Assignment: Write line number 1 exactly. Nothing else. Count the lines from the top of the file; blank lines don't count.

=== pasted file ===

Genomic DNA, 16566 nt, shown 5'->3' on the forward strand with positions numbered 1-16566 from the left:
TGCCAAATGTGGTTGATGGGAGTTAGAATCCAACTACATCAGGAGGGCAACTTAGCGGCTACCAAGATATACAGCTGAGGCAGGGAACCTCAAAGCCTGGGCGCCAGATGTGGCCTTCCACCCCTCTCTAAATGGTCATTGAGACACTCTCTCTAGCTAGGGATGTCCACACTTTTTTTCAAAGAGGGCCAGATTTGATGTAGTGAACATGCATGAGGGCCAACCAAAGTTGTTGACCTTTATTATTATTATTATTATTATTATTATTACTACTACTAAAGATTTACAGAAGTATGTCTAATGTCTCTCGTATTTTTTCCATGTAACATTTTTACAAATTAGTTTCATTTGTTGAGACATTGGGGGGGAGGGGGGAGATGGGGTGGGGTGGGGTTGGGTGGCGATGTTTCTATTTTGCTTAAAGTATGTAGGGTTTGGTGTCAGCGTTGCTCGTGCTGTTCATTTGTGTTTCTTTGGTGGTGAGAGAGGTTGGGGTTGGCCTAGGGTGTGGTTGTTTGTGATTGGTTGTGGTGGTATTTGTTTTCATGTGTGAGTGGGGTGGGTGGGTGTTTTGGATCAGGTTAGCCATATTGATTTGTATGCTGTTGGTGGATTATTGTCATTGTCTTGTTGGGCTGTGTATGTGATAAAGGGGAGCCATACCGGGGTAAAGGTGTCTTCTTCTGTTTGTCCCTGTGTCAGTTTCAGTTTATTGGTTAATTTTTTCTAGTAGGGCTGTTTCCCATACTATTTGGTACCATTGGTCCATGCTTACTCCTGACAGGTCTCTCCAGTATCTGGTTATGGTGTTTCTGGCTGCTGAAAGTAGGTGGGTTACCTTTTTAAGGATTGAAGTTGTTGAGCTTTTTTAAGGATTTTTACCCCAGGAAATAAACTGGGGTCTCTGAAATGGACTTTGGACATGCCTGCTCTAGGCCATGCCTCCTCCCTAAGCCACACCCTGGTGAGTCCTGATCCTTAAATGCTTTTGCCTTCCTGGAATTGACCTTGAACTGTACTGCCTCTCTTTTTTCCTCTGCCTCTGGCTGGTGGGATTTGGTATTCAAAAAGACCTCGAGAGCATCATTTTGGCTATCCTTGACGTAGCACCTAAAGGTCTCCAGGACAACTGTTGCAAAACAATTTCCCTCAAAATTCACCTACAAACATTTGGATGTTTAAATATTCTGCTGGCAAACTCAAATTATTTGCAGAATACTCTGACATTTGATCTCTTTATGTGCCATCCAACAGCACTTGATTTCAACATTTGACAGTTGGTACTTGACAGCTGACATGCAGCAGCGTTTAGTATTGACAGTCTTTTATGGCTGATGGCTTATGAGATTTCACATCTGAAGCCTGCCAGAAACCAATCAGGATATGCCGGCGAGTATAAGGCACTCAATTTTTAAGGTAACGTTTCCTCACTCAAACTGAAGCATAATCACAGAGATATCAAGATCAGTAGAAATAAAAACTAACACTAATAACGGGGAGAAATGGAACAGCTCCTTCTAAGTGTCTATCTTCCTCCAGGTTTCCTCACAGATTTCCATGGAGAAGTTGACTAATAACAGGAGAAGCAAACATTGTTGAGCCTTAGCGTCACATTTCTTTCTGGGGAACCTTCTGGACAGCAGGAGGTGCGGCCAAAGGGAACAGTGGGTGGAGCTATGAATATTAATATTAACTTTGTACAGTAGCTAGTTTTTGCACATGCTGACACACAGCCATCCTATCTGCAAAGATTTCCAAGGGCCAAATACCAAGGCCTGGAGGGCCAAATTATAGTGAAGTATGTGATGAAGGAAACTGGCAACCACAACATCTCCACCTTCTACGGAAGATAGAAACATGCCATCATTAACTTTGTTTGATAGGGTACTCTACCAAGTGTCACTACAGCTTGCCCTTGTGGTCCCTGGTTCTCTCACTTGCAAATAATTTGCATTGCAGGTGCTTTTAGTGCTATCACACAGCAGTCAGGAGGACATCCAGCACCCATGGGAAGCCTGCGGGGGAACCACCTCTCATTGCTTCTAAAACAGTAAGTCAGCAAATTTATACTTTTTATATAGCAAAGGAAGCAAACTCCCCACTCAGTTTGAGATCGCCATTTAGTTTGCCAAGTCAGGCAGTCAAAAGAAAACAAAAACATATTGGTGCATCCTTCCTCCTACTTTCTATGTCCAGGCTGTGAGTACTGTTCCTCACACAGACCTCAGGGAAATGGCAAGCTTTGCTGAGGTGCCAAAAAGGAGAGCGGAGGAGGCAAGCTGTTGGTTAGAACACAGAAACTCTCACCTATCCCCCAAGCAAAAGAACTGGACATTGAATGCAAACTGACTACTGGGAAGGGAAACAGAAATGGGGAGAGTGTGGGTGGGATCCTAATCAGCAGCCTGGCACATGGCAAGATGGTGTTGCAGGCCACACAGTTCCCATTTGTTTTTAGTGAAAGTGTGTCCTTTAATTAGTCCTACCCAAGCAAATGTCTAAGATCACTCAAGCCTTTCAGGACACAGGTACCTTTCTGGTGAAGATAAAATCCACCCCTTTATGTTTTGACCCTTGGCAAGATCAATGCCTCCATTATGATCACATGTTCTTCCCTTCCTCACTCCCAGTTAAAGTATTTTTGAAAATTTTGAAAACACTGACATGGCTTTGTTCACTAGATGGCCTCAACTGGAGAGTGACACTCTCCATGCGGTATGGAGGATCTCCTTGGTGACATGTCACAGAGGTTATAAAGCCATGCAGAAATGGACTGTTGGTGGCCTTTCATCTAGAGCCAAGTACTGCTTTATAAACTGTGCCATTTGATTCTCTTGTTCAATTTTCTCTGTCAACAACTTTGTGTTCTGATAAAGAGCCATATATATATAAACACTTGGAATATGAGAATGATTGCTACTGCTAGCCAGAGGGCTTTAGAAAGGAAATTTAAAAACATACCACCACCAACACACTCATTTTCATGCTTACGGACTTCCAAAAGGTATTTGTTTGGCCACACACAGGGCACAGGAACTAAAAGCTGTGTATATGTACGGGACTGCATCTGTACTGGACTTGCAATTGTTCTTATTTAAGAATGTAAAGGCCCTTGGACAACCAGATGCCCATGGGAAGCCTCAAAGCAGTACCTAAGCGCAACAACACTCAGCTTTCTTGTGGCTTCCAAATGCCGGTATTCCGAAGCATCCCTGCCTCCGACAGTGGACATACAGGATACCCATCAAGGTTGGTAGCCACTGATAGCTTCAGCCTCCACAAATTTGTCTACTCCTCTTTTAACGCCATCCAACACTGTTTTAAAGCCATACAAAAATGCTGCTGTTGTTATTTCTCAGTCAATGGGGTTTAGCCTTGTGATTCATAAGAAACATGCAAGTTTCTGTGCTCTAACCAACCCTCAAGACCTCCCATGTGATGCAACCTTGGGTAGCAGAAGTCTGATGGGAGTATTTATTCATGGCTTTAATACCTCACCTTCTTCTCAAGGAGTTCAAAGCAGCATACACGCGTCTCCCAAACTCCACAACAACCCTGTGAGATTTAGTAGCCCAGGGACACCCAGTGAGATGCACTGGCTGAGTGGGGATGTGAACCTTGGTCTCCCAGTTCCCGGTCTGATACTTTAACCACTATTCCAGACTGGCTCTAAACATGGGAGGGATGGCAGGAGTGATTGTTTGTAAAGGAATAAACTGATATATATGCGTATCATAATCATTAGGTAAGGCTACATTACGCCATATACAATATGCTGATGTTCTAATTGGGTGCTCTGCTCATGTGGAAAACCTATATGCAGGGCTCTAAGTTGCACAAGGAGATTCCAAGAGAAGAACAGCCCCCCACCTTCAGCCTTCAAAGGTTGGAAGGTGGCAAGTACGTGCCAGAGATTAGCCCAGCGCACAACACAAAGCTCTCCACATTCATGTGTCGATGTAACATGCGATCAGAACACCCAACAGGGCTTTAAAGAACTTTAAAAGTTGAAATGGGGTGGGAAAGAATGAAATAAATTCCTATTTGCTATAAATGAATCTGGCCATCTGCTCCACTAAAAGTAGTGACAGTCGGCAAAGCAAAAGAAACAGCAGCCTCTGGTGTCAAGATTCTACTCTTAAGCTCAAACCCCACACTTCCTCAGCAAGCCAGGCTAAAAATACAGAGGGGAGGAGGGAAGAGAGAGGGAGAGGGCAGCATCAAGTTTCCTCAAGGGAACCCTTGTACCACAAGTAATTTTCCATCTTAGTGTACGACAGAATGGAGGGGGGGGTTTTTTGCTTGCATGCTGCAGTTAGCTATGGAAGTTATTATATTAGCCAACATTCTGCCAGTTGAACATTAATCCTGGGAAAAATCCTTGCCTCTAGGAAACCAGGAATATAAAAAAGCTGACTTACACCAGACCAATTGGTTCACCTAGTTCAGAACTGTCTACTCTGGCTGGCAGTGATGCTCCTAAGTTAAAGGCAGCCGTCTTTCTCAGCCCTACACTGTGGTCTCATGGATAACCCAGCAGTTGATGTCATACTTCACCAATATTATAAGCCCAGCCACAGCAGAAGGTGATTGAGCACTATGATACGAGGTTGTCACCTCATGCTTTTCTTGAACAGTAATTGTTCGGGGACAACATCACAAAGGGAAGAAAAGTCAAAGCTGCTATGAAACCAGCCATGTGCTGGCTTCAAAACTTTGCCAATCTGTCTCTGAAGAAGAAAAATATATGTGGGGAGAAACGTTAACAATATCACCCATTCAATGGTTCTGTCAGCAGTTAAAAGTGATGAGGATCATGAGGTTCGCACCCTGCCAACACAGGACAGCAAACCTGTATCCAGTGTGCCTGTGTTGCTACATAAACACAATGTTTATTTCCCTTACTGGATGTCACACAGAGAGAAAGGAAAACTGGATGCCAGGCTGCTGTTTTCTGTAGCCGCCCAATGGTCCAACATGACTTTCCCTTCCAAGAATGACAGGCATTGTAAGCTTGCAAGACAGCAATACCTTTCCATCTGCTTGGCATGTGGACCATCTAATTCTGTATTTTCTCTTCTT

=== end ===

Genomic DNA, 16566 nt, shown 5'->3' on the forward strand with positions numbered 1-16566 from the left: